The correlation idea, however, is much broader than an attempt to articulate the instrumental, receptive aspect of faith or the sovereignty/human responsibility question. Even in this early stage, an anti-systematic attitude is being expressed typical in much of modern theology. Correlation was being set forth not so much as an explanation as a denial of the possibility of an explanation. Berkouwer sets a “real theology of the Word” over against a “beautiful system.”

As we reflect on faith and justification, we shall confront not merely theories, but realities—realities seen and understood only in faith, but, when thus perceived, definitive for our own lives and the life of the Church.49

Here and throughout Berkouwer’s writing, the suggestion is ever present that a theory cannot (a priori) correspond to reality. Reality is a different dimension from theories and logic and systematics.

One should not miss this close affinity with the neo-orthodox emphasis on supra history even in this early work. The recent publication of A Half Century of Theology throws some valuable light on even earlier roots of this unorthodox aspect of Berkouwer. He begins his reflections on his “half century” by noting that “ethical theology” was a prominent issue for conservative theology in 1920. “Ethical theology” was characterized by the anti-dogma slogan: “not dead doctrine, but the living Lord.”50 In the following chapter, “The Era of Apologetics,” Berkouwer begins by criticizing the way dogmatics came “as a rounded-off and finished system,” and then states: “But later we came in touch with all sorts of doubts and uncertainty about facets of the system; problems and questions unsettled US.”51 This anti-systematics bias has characterized Berkouwer throughout but has become increasingly noticed by a larger audience.

K H. Roessingh, professor at Leiden who died in 1925 at the age of 39, represented “a new form of modernism” and made a strong impression on Berkouwer. At Roessingh’s death, Berkouwer wrote in the student paper: “The effect of his work was not to make everything clear and certain.”52 What impresses one in his evaluation of Roessingh a hall century later is the reference to his stand against orthodox Christology. Of Roessingh he writes: “While he saw no reason to deny the historicality of Jesus, he wanted his christology to be independent of this question.”53 Berkouwer goes on to write:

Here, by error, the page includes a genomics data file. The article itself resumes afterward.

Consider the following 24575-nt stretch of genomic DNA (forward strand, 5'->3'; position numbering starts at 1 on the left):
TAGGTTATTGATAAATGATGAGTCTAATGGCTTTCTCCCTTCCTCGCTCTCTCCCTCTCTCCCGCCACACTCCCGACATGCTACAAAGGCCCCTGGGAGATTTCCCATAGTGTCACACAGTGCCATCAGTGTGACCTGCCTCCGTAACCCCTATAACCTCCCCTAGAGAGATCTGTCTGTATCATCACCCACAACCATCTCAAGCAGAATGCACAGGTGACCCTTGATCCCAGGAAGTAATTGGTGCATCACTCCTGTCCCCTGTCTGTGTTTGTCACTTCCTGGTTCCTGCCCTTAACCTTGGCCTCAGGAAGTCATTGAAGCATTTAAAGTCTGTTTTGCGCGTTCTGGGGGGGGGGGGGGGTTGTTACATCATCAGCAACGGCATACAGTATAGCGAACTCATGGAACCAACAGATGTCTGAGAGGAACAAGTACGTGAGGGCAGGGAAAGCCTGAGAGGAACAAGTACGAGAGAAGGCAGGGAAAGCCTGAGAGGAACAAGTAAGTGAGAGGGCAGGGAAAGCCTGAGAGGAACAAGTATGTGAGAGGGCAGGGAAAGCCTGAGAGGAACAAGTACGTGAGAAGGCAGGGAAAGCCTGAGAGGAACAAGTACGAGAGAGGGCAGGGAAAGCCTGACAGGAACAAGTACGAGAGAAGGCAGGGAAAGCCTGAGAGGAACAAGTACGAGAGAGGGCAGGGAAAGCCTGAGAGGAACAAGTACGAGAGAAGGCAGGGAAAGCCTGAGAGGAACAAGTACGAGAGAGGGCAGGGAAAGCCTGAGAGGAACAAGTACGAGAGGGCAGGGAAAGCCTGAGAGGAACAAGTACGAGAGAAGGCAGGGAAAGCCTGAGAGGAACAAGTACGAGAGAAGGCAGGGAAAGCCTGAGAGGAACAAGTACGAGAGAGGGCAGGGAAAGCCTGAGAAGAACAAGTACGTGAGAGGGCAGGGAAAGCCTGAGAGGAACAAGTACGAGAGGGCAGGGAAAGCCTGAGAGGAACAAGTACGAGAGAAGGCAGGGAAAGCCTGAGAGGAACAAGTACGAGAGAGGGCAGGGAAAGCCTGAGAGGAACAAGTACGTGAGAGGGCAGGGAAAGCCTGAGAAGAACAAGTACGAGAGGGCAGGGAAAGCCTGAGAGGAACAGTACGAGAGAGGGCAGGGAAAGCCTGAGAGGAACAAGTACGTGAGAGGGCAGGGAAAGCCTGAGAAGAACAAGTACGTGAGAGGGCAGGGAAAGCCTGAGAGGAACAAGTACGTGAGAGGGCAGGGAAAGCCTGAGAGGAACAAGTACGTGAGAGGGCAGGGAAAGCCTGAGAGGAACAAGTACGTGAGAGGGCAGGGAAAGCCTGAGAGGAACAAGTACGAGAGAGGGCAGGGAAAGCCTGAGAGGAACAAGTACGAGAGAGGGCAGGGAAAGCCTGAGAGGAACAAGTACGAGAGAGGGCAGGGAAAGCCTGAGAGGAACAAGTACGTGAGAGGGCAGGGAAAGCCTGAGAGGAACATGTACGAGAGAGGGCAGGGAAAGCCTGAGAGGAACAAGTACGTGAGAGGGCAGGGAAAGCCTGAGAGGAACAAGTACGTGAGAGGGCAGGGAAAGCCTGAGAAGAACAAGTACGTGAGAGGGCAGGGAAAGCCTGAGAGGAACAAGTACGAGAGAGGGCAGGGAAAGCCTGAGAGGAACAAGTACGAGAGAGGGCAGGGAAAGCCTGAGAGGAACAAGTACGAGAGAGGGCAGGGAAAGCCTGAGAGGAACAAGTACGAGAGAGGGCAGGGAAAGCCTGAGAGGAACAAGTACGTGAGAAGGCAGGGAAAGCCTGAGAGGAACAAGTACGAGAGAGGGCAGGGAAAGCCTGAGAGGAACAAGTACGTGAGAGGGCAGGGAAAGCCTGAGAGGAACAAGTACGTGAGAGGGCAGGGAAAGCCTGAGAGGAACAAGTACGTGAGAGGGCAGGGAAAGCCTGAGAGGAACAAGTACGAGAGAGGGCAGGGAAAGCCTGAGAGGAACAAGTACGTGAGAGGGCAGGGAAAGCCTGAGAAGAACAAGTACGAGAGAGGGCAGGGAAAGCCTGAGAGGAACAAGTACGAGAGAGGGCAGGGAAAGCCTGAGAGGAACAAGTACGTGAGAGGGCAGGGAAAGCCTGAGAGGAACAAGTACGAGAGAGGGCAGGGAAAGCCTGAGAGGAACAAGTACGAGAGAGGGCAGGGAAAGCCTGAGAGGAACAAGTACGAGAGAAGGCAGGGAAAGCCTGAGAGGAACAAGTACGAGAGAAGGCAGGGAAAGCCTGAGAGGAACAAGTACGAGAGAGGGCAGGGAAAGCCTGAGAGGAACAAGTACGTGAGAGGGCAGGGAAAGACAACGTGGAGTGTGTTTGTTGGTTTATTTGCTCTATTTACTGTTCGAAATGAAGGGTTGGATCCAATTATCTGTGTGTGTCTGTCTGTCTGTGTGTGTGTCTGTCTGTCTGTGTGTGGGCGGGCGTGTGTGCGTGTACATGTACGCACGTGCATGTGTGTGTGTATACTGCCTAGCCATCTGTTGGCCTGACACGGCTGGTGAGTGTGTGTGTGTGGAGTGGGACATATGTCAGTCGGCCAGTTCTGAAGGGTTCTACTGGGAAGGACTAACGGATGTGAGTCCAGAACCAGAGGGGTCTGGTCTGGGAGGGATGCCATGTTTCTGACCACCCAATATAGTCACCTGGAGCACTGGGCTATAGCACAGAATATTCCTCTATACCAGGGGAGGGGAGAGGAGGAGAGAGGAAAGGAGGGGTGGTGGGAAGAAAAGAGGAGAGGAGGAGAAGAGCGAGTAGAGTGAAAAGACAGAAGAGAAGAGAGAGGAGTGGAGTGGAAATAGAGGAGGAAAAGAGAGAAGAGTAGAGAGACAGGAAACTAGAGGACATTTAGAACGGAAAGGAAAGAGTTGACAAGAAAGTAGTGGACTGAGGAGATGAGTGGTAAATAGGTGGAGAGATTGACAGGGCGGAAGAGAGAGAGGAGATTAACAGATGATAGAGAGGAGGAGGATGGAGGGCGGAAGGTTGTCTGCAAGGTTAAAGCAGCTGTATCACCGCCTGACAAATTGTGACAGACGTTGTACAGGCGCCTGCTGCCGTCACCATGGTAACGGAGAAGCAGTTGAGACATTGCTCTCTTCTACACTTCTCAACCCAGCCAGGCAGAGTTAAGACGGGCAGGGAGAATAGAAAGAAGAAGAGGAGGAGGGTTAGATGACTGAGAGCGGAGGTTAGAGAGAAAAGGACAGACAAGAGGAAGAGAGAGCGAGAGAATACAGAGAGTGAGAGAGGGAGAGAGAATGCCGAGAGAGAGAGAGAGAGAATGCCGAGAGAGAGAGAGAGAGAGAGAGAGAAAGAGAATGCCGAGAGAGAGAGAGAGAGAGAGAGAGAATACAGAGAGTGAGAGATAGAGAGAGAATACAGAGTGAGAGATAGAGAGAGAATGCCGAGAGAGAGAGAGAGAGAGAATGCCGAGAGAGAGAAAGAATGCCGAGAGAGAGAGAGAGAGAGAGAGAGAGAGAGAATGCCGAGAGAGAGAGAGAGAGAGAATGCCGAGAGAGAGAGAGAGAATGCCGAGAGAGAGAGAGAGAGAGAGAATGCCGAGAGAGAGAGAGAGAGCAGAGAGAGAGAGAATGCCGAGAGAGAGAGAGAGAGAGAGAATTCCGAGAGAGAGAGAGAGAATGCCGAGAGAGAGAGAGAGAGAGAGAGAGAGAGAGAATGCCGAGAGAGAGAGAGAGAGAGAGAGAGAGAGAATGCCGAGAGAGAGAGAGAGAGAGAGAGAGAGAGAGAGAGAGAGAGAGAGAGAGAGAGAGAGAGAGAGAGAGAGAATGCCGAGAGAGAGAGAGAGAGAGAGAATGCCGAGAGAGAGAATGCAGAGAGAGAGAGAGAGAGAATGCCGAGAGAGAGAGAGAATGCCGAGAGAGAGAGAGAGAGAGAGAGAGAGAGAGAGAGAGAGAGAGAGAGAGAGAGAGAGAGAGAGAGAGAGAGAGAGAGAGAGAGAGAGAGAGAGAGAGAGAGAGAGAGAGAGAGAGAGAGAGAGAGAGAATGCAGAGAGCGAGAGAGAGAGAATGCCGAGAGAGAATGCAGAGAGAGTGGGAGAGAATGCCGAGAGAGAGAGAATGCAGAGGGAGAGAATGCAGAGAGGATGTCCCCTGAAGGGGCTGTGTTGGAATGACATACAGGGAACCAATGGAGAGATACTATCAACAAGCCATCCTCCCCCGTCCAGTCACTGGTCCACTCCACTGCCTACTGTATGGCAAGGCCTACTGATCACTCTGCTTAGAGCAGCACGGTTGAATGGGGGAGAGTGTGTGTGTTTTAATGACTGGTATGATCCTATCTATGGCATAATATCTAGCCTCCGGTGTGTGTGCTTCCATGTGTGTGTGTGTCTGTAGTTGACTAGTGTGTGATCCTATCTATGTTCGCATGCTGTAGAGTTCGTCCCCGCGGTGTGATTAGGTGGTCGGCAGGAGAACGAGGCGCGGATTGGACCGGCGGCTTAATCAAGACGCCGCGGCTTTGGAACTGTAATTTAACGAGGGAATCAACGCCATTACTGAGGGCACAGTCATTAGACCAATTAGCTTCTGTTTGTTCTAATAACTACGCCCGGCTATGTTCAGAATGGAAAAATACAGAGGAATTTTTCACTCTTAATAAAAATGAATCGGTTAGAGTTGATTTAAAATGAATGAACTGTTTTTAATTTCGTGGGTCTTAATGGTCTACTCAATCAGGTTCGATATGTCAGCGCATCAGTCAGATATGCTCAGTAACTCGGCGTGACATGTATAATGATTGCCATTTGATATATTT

He was intrigued by the historical-critical question of how much Jesus’ real self was actually reflected in the New Testament profile. But he preferred the language of trust and commitment. “Christ-I can venture with him.” There was always a tension at the point where theological problematics met personal piety…But his piety did not turn him away from the problems.54

As I read these words describing Roessingh, I was struck by how accurately they describe what I understand Berkouwer himself to be saying. Taking Scripture as an example, Berkouwer wants the authority of Scripture and even its historicity without being tied to the historical critical battleground. He is intrigued by the historica1critical question of how much of Scripture is historically accurate, but he prefers the language of trust and commitment. One could continue this parallel in many areas.

This direction suggested by Roessingh, coupled with Berkouwer’s anti-systematics bias, is manifested in Berkouwer’s Studies in Dogmatics under the name “correlation,” and it has consequences more far-reaching than many have realized. The code word is “in faith.” We must understand “in faith.” What that means is difficult to ascertain, but it is set in contrast to logic, system, and the like. It is clearly affirmed as a “knowing,” but a knowing that is distinctly another nature from the speculative knowledge of a non-believer. And the intent is not the traditional distinction in Reformed theology of the believer “acquiescing” or “relishing” in the truth as contrasted to the resistance of the person outside faith. It is a “deeper” knowing that sees “more clearly” and avoids the contradictions (real) within the speculative realm.